Facebook, Twitter, Microsoft, YouTube join EU anti-hate speech accord
Facebook, Twitter, YouTube, and Microsoft have all agreed to European regulations that require the companies to review the majority of hateful speech and other online propaganda within 24 hours of it being reported through notification tools.
They'll also remove the content if deemed necessary.
The move highlights a growing sense of concern amongst European nations about the ways in which social media platforms can be used to organize terrorist attacks and cultivate hate and intolerance.
In addition to taking action on hateful conduct online twitter says it will leverage its platform's capabilities to empower positive voices that challenge prejudice.
It's also worth noting that the EU's new set of standards Has placed some tech companies in awkward policy situations, considering the amount of transparency these new codes of conduct require.
It also has some civil organizations worried that these new policies will further encroach on civil liberties.
FOr what it's worth, each of the four companies named at the top of the story say they are simultaneously committed to eliminating illegal hate speech while also allowing for the free flow of data across their services.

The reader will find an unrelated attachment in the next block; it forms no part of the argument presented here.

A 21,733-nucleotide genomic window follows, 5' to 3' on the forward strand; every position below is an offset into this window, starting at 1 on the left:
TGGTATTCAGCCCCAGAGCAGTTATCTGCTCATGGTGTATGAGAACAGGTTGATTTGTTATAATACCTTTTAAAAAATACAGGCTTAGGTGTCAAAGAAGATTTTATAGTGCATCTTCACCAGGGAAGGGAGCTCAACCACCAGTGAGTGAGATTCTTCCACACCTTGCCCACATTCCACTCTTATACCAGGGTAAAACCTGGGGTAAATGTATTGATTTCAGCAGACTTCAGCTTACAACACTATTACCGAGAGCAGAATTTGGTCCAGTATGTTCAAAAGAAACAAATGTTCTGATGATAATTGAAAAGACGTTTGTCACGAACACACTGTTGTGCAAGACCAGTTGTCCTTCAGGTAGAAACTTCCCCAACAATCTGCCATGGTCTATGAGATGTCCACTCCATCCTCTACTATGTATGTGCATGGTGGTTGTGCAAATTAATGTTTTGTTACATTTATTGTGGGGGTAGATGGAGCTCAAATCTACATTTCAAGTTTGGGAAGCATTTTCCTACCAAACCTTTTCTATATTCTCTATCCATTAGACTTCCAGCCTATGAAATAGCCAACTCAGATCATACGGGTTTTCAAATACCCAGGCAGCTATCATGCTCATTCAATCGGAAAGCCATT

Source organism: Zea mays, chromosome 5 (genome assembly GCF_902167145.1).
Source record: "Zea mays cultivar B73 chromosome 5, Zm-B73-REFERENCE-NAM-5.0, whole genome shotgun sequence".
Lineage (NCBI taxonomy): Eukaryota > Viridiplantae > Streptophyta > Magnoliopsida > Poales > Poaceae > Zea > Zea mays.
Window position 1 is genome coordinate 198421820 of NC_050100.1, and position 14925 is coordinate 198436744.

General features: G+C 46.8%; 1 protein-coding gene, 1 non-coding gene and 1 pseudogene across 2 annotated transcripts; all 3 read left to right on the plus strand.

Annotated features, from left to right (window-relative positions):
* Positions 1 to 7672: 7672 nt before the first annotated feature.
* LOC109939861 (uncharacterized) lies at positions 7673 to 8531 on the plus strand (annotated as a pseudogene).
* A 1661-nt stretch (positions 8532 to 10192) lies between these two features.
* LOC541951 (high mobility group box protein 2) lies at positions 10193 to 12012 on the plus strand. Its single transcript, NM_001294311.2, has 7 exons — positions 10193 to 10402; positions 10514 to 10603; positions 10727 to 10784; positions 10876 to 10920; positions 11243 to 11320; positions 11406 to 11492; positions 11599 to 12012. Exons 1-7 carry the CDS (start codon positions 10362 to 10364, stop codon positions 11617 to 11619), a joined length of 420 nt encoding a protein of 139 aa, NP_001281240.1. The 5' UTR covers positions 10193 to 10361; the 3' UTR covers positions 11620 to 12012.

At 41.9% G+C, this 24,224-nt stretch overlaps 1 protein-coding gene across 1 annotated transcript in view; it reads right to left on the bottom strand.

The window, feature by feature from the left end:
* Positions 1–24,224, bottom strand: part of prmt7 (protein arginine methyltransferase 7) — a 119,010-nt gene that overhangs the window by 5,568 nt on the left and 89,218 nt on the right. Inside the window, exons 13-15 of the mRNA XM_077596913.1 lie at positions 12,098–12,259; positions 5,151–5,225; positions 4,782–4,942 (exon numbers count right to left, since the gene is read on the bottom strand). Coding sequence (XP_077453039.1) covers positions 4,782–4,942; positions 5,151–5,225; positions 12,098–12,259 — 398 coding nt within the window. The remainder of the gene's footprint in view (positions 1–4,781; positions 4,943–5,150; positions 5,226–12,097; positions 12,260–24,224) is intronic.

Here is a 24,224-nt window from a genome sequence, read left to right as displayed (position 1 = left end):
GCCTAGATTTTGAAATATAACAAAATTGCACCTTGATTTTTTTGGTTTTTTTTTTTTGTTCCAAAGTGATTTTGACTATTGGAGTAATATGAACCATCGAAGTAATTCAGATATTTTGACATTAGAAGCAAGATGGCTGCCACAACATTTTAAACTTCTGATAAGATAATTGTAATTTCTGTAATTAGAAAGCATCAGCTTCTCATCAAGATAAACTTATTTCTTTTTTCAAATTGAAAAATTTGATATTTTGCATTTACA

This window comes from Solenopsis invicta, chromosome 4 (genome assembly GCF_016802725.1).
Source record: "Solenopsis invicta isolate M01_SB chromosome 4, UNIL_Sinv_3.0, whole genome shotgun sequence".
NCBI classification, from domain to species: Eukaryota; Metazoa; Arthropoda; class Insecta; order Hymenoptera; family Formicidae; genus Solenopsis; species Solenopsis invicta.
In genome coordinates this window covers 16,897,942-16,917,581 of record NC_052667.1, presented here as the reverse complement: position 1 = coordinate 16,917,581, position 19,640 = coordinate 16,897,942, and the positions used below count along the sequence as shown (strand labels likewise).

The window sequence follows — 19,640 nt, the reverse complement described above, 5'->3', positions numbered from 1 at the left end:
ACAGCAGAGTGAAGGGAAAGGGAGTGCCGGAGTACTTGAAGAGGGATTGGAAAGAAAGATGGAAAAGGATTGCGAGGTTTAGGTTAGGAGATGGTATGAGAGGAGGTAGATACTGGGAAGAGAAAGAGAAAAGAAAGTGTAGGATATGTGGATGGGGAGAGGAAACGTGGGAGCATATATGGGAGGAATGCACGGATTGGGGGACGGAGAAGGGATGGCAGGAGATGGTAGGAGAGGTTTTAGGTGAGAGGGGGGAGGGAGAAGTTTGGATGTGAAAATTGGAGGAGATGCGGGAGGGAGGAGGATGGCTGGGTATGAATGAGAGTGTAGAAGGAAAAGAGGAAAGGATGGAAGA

That's it for this tech news update.
I'm Jeff Baglar and you can stay of top of the biggest stories at cnet.com/update.
Download Netflix shows to watch offline
Amazon's next Echo said to come with a screen
Curved iPhone 8? Apple said to be exploring OLED screens
Black Friday and other turkey traditions are evolving
Facebook drone accident under investigation
Facebook needs you to fight fake news
Airbnb wants to be your travel agent
Wait, how fast can Qualcomm charge a phone?
Snapchat may be worth $30 billion with IPO filing
Nintendo puts a price on Super Mario Run (and the Switch?)